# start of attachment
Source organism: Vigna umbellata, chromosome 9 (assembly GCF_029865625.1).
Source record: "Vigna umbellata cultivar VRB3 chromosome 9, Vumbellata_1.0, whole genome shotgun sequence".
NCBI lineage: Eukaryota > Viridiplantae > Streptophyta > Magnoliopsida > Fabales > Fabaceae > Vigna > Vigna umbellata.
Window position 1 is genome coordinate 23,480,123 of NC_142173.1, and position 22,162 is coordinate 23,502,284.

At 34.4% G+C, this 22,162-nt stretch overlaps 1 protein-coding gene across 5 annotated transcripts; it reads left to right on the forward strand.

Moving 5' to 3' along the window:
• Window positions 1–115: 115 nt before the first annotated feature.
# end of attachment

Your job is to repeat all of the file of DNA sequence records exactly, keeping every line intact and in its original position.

Source organism: Vigna umbellata, chromosome 9 (assembly GCF_029865625.1).
Source record: "Vigna umbellata cultivar VRB3 chromosome 9, Vumbellata_1.0, whole genome shotgun sequence".
NCBI lineage: Eukaryota > Viridiplantae > Streptophyta > Magnoliopsida > Fabales > Fabaceae > Vigna > Vigna umbellata.
Window position 1 is genome coordinate 23,480,123 of NC_142173.1, and position 22,162 is coordinate 23,502,284.

At 34.4% G+C, this 22,162-nt stretch overlaps 1 protein-coding gene across 5 annotated transcripts; it reads left to right on the forward strand.

Moving 5' to 3' along the window:
• Window positions 1–115: 115 nt before the first annotated feature.